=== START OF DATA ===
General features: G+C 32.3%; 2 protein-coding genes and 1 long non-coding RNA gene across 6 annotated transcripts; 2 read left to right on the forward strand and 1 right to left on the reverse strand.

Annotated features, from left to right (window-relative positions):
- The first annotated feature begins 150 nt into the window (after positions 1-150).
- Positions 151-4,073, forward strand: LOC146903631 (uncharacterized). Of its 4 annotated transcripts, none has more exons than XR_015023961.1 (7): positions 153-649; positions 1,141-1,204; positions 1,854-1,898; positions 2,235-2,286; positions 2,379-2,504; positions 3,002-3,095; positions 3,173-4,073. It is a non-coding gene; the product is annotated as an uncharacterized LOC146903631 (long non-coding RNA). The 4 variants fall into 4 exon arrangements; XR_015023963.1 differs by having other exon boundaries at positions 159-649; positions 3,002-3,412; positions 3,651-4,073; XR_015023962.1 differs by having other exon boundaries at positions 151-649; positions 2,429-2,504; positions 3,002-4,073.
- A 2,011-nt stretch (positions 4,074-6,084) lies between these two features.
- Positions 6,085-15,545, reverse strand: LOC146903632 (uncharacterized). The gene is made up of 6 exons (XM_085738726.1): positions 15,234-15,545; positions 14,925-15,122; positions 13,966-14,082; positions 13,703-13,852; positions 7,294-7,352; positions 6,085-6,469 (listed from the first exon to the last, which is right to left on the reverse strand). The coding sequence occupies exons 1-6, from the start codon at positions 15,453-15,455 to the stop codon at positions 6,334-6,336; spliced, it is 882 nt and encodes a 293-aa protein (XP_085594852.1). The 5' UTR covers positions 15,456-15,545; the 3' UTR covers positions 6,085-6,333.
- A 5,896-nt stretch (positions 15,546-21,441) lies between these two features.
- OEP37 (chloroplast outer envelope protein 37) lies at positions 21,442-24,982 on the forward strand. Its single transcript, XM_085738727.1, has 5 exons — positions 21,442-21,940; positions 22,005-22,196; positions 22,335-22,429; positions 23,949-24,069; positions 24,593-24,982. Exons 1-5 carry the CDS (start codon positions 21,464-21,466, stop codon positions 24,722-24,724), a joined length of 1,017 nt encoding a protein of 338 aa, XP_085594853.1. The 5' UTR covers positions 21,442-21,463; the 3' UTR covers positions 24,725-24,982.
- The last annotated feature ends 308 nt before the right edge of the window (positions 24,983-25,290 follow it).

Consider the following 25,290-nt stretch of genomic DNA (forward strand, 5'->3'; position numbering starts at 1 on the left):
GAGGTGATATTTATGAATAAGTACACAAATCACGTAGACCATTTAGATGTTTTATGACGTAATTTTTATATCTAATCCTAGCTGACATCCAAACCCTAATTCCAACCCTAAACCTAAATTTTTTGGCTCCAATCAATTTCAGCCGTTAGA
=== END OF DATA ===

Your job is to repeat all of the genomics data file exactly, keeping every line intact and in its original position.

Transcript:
General features: G+C 32.3%; 2 protein-coding genes and 1 long non-coding RNA gene across 6 annotated transcripts; 2 read left to right on the forward strand and 1 right to left on the reverse strand.

Annotated features, from left to right (window-relative positions):
- The first annotated feature begins 150 nt into the window (after positions 1-150).
- Positions 151-4,073, forward strand: LOC146903631 (uncharacterized). Of its 4 annotated transcripts, none has more exons than XR_015023961.1 (7): positions 153-649; positions 1,141-1,204; positions 1,854-1,898; positions 2,235-2,286; positions 2,379-2,504; positions 3,002-3,095; positions 3,173-4,073. It is a non-coding gene; the product is annotated as an uncharacterized LOC146903631 (long non-coding RNA). The 4 variants fall into 4 exon arrangements; XR_015023963.1 differs by having other exon boundaries at positions 159-649; positions 3,002-3,412; positions 3,651-4,073; XR_015023962.1 differs by having other exon boundaries at positions 151-649; positions 2,429-2,504; positions 3,002-4,073.
- A 2,011-nt stretch (positions 4,074-6,084) lies between these two features.
- Positions 6,085-15,545, reverse strand: LOC146903632 (uncharacterized). The gene is made up of 6 exons (XM_085738726.1): positions 15,234-15,545; positions 14,925-15,122; positions 13,966-14,082; positions 13,703-13,852; positions 7,294-7,352; positions 6,085-6,469 (listed from the first exon to the last, which is right to left on the reverse strand). The coding sequence occupies exons 1-6, from the start codon at positions 15,453-15,455 to the stop codon at positions 6,334-6,336; spliced, it is 882 nt and encodes a 293-aa protein (XP_085594852.1). The 5' UTR covers positions 15,456-15,545; the 3' UTR covers positions 6,085-6,333.
- A 5,896-nt stretch (positions 15,546-21,441) lies between these two features.
- OEP37 (chloroplast outer envelope protein 37) lies at positions 21,442-24,982 on the forward strand. Its single transcript, XM_085738727.1, has 5 exons — positions 21,442-21,940; positions 22,005-22,196; positions 22,335-22,429; positions 23,949-24,069; positions 24,593-24,982. Exons 1-5 carry the CDS (start codon positions 21,464-21,466, stop codon positions 24,722-24,724), a joined length of 1,017 nt encoding a protein of 338 aa, XP_085594853.1. The 5' UTR covers positions 21,442-21,463; the 3' UTR covers positions 24,725-24,982.
- The last annotated feature ends 308 nt before the right edge of the window (positions 24,983-25,290 follow it).

Consider the following 25,290-nt stretch of genomic DNA (forward strand, 5'->3'; position numbering starts at 1 on the left):
GAGGTGATATTTATGAATAAGTACACAAATCACGTAGACCATTTAGATGTTTTATGACGTAATTTTTATATCTAATCCTAGCTGACATCCAAACCCTAATTCCAACCCTAAACCTAAATTTTTTGGCTCCAATCAATTTCAGCCGTTAGA